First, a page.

With Easter and the start of Passover falling on the same dates, this coming weekend will surely be filled with family, food and celebration for young professionals across the country. In several conversations among peers, however, it has recently been discovered that many (and even those who participate in holiday celebrations) are self-admittedly not clear on their significance. We thought we’d clear it up for you…
To many who celebrate this holiday, Easter represents family dinners, chocolate bunnies, mimosas, colourful pastels and perhaps a church appearance. The timing for Easter varies each year but it is celebrated on a Sunday between March 22 and April 25th. Easter marks the celebration of the death and resurrection of Jesus Christ and is one of the most important holidays in Christianity, next to Christmas. Always a legal holiday, Good Friday is the day that Jesus died on the cross for the sins of others, while Easter Sunday is the day that Jesus rose from the dead and conquered death. Easter means different things for different Christians. Roman Catholics, for example, observe the holiday and feast as an eight-day celebration called the Octave of Easter. For some, Easter Sunday also marks the end of Lent, an occasion of self-sacrifice whereby participants give up something of pleasure for 40 days of the religious season.
Derived from the old name of the month of April, Eostremonat (from the name of the Saxon goddess Eostre), the term Easter is used only in the English and German languages. Easter Brunch (post Easter egg hunt if you have kids, nieces and nephews) is a favourite pastime, whereby hearty breakfast food like bacon, eggs, French toast and cereals are paired with more lunch and dinner-appropriate foods like ham, lamb, roast, vegetables and salads. Some families also do a turkey or ham dinner. As for the Easter bunny and the Easter egg, the Easter bunny is a rabbit spirit and, since rabbits have frequent and multiple births, they are a sign of fertility. The Easter egg hunt pastime began because children believed that rabbits laid eggs in the grass. Eggs are symbolic of the resurrection of Jesus Christ and the Romans believed that all life comes from an egg, with Christians considering eggs to be “the seed of life.”
Pesach, or Passover in English, begins on the 15th day of the month of Nisan and typically falls in March or April of the Gregorian calendar. Passover is one of the most known and widely observed Jewish holidays and commemorates the exodus of the Jews from Egypt and their liberation from oppression. Agriculturally, it represents the beginning of the harvest season in Israel.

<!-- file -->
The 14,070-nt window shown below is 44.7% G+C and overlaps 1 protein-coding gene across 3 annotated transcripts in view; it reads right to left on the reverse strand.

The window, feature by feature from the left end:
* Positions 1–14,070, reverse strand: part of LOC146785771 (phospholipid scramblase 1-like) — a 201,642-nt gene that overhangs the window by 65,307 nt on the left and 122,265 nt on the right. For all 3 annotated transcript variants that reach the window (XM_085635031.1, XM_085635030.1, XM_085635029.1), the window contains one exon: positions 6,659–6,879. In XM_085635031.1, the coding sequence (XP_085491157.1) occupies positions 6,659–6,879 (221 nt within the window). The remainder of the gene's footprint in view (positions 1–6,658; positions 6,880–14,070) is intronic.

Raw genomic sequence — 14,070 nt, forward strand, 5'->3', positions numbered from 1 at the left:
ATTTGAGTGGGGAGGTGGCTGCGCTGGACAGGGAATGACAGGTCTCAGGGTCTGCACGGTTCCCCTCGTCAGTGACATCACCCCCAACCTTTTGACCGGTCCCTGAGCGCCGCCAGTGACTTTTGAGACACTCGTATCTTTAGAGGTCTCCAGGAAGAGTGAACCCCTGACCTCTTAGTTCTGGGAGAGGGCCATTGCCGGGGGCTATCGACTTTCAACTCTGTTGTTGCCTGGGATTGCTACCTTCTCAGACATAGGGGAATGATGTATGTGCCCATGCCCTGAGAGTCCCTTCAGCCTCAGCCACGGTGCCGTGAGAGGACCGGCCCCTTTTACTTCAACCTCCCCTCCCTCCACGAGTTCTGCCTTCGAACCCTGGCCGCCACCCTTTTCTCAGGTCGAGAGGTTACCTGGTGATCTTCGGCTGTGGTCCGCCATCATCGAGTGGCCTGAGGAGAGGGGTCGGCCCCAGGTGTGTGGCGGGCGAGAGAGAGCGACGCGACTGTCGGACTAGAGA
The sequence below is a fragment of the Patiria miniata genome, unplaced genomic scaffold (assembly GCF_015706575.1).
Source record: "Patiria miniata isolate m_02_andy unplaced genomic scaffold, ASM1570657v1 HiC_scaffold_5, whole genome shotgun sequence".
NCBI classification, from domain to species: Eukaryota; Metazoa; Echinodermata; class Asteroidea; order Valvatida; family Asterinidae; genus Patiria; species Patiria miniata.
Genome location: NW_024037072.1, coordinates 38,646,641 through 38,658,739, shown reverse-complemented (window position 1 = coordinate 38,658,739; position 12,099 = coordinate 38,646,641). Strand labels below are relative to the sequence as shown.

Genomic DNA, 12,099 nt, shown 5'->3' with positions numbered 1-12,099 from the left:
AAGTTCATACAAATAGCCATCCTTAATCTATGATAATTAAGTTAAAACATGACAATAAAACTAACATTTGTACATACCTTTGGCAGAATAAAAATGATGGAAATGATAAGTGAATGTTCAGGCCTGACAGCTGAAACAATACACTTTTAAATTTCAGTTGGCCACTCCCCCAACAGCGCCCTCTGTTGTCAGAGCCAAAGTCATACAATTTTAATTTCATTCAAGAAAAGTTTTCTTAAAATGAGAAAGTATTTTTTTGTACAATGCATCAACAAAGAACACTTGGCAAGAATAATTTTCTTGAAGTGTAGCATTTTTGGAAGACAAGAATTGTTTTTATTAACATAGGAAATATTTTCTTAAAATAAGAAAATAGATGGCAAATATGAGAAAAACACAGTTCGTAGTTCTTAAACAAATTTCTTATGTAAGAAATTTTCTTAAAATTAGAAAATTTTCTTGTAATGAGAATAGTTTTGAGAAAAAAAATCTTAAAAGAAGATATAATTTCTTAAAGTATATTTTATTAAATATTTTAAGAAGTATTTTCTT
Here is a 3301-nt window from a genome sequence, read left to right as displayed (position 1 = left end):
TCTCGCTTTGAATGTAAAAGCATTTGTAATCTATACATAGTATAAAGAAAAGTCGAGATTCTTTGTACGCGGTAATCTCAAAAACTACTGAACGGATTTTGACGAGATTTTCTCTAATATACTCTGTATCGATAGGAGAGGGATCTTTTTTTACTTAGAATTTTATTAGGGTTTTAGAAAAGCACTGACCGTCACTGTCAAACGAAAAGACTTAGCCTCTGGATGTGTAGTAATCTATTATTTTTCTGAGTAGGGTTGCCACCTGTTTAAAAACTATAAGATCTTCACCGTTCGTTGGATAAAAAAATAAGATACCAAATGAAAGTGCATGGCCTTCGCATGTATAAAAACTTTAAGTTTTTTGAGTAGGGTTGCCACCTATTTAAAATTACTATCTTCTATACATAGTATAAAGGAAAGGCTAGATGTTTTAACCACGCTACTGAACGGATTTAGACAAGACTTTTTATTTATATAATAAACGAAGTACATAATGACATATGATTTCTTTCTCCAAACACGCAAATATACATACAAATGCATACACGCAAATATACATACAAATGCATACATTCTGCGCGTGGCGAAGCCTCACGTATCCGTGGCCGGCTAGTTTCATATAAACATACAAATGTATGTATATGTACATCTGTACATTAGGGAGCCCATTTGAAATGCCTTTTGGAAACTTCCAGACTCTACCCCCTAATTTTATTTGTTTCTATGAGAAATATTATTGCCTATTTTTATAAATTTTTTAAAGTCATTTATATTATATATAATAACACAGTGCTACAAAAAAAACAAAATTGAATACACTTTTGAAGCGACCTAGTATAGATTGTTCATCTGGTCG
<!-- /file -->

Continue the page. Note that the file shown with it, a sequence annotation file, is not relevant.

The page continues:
The eight-day festival begins this Friday at sundown, with the first and last days observed as legal Jewish holidays and as holy days characterized by abstention from work, special prayer services and big holiday meals. During the eight days, observers refrain from eating most wheat or grain products made from the five grains that can ferment when they come into contact with water: wheat, barley, spelt, oats and rye. This means no pastas, beer and breads, with the exception of matzah, unleavened bread that is made simply from flour and water and cooked very quickly. Probably the most significant observance of the holiday involves the removal of chametz, which is any leavened bread made from the five major grains that has not been completely cooked within 18 minutes after coming into contact with water, from homes and property. The removal of chametz symbolizes the fact that the Jews left Egypt in a hurry and did not have time to let their bread rise. Matzah is traditionally viewed as the bread that the Jews made for their flight from Egypt.
It is traditional for Jewish families to gather on the first night of Passover for a special dinner called a Seder. Passover is also known for its ties with Christian history, as the Last Supper was apparently a Passover Seder. Family customs may vary with the Seder, but it typically involves the table set with the family’s finest china and silverware to reflect the importance of the meal. During the meal, the story of the Exodus from Egypt is usually retold using a special text called the Haggadah; four cups of wine are consumed at various stages in the narrative. Typical foods include matzah ball soup, Maror (bitter herbs used to symbolize the bitterness of slavery), Charoses (a mixture of apples, nuts, wine, and cinnamon, to symbolize the mortar used by the Jews in the construction of buildings as slaves), Beitzah (a roasted egg, as a symbol of life), Karpas (a root vegetable representing hope and redemption) and Zeroah (a piece of roasted lamb shankbone to symbolize the paschal sacrificial offering.